“Congratulations to Akram Taghavr-Burris for winning the 2015 Fleece Fashion Contest!” YourFleece extended a challenge to top fashion bloggers to see who could create the most fashionable piece of clothing using fleece fabric. Akram made an original and trendy Swing Coat using YourFleece’s Red Fleece Fabric.


Akram Taghavi-Burris - Bio:

Akram Taghavi-Burris is a writer, educator, designer, crafter, baker, sewer, and vintage collector, who brings creative and crazy ideas to life.

Born and raised in the mid-west, Akram has always had a passion for the creative arts. Her hobbies include baking, cake decorating, crafting and sewing.

In 2012 Akram learned to sew after receiving a vintage Bernina 830 sewing machine as a birthday gift. She mainly sews vintage and vintage inspired clothes primarily from vintage patterns, which she collects.

Currently Akram is an Assistant Professor at Pittsburg State University in the Graphics and Imaging Technologies department, where she teaches graphic and web design courses.

To learn more about Akram visit her blog Akram’s Ideas where she shares her creative and crazy ideas.


 Below is Akram’s Fleece Fashion Contest Entry:

For the ‘YourFleece Fashion Contest’ I decided to make a 1950’s style swing coat, using a vintage Simplicity pattern 4191. I used the ‘Real Red Fleece Fabric’ from ‘YourFleece’ for the outer coat and some red satin from my stash for the lining.

The pattern was a smaller size than I normally make, so after making a wearable muslin I decided to add 1/4 inch all the way around the pattern piece, then sew all my seam allowances at 1/2 inch seam. The lining to the outer edge and sleeve cuffs were sewed at the original 5/8 inch seam to ensure the sleeve length was accurate.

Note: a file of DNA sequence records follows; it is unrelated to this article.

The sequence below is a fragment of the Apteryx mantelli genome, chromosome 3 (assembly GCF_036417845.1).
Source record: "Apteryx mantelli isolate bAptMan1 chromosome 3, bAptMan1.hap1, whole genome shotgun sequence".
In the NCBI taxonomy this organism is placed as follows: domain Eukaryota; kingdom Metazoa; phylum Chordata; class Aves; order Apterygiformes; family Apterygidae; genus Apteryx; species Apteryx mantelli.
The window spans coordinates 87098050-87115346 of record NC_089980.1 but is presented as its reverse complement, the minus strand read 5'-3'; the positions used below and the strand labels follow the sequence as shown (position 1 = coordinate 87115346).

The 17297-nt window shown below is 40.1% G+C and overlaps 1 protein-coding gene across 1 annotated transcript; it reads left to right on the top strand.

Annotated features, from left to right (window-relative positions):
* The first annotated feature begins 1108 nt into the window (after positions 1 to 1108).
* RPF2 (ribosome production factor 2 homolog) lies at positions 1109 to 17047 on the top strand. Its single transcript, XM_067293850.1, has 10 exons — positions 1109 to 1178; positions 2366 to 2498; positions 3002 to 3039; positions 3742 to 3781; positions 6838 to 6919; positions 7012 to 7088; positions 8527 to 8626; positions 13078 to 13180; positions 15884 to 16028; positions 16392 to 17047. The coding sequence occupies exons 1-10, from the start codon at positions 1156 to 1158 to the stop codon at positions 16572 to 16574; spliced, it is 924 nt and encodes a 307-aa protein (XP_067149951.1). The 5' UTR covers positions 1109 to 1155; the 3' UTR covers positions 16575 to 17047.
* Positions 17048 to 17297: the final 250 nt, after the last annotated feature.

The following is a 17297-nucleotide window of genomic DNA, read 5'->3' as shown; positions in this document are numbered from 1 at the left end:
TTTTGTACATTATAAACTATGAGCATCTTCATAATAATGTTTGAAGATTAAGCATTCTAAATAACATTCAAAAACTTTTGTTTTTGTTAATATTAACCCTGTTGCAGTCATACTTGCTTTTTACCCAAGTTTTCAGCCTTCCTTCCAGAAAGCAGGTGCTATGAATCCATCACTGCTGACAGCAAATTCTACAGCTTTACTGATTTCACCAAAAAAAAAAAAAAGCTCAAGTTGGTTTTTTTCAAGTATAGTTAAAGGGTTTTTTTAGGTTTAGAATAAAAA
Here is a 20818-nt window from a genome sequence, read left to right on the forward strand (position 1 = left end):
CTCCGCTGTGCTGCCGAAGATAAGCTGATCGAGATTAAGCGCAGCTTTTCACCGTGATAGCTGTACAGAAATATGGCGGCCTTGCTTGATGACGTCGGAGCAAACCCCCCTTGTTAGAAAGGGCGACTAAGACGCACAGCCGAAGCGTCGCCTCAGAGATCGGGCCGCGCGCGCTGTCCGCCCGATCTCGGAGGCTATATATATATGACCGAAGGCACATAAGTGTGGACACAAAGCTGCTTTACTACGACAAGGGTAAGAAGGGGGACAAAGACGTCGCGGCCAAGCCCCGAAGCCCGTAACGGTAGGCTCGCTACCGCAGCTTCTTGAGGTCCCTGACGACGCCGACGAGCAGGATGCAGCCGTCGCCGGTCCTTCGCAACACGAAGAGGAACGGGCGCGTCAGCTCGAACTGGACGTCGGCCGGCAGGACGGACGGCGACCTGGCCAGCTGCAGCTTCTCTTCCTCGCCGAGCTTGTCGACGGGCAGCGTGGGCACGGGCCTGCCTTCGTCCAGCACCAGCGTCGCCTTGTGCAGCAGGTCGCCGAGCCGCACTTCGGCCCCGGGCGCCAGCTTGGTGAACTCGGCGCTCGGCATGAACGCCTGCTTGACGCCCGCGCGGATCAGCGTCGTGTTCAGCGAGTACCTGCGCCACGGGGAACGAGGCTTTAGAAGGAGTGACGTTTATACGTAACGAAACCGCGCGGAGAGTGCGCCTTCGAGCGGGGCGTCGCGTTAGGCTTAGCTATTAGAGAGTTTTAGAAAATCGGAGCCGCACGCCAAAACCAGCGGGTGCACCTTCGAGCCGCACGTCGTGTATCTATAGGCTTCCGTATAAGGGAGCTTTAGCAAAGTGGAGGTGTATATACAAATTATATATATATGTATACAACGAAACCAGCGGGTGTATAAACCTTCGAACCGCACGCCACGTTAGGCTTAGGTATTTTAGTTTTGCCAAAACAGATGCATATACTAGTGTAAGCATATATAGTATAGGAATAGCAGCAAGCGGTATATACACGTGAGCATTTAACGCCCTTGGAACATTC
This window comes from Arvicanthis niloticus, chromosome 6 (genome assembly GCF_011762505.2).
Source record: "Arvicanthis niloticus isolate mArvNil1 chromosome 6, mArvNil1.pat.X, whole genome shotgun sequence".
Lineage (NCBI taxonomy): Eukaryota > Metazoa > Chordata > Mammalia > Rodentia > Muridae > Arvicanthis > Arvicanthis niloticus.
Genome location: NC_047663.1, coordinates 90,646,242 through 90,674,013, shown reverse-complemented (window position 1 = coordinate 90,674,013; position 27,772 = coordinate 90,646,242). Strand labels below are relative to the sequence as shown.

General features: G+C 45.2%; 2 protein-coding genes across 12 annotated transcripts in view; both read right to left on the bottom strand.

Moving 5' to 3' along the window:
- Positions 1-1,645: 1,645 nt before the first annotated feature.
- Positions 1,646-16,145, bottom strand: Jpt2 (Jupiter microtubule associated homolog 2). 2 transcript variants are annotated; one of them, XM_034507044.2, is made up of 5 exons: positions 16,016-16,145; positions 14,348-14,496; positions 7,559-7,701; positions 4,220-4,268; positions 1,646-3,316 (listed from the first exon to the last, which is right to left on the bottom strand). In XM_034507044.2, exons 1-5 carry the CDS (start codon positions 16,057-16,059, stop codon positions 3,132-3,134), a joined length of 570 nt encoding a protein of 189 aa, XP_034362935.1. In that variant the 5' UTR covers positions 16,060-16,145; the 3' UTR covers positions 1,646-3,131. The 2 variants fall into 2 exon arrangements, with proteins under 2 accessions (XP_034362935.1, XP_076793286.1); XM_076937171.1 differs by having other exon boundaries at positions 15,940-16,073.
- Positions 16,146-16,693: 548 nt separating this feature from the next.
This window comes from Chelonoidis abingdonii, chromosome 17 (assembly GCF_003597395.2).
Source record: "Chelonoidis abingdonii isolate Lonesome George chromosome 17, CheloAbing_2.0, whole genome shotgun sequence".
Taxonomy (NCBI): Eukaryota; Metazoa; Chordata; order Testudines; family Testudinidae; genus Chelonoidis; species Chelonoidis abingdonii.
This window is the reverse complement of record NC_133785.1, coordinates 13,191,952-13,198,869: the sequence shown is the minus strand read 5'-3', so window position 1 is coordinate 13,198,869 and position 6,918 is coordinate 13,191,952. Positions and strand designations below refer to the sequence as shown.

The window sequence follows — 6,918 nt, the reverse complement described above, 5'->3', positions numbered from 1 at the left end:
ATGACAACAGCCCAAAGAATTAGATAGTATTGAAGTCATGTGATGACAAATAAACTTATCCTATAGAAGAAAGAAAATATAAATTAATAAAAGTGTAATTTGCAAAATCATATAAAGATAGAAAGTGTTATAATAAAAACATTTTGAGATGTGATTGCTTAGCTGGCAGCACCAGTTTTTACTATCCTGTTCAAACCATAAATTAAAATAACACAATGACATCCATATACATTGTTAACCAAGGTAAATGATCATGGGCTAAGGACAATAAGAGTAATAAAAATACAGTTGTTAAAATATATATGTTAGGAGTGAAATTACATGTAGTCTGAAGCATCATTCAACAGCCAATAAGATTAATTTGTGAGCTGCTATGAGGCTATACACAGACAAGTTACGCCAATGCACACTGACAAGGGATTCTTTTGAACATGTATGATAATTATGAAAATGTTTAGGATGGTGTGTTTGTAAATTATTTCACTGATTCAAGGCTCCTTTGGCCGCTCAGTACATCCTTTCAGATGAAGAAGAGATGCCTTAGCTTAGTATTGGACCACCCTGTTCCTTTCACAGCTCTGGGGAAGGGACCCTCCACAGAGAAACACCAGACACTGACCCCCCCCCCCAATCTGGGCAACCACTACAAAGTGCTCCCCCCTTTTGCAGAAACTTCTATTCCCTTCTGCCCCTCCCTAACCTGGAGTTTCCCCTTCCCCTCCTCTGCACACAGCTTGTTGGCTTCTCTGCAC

The original pattern had you cut the lining of the cuffs as a separate piece and then attach them to the inside lining. I opted to simplify the process. First I sewed the outer coat as directed sewing the back pieces then attaching the fronts to the back.

Next, I sewed the lining back to the fronts at the shoulders only. I left the lining back unattached. This way I could pull my lining through after sewing the cuffs together.

To attach the cuffs I turned the lining inside out and pushed it through the outer coat sleeve, right sides facing. Once the sleeve cuff is sewed in, I pulled the lining back through the sleeve and wound up with two mirror images of the side of the coat.

To sew the lining to the front edge of the coat I lined up the front edge pieces right sides facing. When sewing you need to be mindful of the sleeves because both pieces are still attached, but once trouvé got your sides together simply pull out the outer sleeves with the lining and everything should be in place.

Once I had both sides of the lining attached I sewed the back seams of the lining together. I also took time to add my sewing label to the inside lining.

While my method may have been a bit tricky to sew around, I think it’s much easier, since now you are only using two pattern pieces, and mostly because I didn’t have to hand sew the cuff, which unlike the hem was very fiddly to work with.

I love this coat it has both a fun and elegant look to it. I love how soft the outer coat is, thanks to the fabulous fleece that ‘YourFleece’ offers. The vintage look of the coat is exactly what I’ve been wanting. While it isn’t exactly a heavy winter coat, I know I’ll get a lot of use out of it and it makes a great fashion statement.